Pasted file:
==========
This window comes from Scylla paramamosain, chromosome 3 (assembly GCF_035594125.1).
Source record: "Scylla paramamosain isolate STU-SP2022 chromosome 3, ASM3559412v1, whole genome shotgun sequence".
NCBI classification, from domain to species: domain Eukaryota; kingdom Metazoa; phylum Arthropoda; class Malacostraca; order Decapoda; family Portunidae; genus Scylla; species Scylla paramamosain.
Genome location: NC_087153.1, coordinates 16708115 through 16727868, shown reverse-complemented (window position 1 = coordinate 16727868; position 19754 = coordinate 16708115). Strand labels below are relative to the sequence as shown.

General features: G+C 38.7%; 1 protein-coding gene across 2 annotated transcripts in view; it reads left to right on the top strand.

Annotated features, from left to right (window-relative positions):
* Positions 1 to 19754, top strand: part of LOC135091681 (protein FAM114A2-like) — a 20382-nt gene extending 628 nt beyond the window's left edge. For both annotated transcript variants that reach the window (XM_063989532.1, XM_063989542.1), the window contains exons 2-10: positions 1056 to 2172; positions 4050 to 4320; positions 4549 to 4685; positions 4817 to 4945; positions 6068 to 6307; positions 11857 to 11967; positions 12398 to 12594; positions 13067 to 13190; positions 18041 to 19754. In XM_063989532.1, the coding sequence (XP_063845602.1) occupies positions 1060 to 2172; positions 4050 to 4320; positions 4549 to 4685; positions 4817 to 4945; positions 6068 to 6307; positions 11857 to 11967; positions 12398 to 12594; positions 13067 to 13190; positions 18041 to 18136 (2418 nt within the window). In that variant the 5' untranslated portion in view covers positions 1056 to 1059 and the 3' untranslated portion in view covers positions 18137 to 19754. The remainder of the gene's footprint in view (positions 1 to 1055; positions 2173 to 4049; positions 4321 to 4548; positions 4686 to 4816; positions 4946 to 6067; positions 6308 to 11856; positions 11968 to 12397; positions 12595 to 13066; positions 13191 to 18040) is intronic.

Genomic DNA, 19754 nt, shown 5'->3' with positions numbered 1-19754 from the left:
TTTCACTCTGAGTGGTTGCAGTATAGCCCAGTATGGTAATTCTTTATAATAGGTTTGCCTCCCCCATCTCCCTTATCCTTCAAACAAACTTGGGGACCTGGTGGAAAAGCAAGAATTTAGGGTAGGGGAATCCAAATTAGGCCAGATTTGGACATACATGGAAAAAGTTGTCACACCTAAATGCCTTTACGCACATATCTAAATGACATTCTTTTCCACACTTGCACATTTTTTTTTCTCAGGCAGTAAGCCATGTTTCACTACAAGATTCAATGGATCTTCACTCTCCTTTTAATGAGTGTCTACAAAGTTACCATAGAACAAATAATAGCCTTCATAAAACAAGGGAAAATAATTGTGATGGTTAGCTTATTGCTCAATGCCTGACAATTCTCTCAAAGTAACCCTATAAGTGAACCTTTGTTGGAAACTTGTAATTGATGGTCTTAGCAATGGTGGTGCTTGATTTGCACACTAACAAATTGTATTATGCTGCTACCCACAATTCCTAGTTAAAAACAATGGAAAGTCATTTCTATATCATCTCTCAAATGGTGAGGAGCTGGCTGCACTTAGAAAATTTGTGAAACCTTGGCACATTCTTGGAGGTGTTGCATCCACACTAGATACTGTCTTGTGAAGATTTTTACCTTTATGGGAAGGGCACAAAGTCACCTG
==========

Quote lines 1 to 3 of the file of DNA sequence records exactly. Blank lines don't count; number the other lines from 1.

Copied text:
This window comes from Scylla paramamosain, chromosome 3 (assembly GCF_035594125.1).
Source record: "Scylla paramamosain isolate STU-SP2022 chromosome 3, ASM3559412v1, whole genome shotgun sequence".
NCBI classification, from domain to species: domain Eukaryota; kingdom Metazoa; phylum Arthropoda; class Malacostraca; order Decapoda; family Portunidae; genus Scylla; species Scylla paramamosain.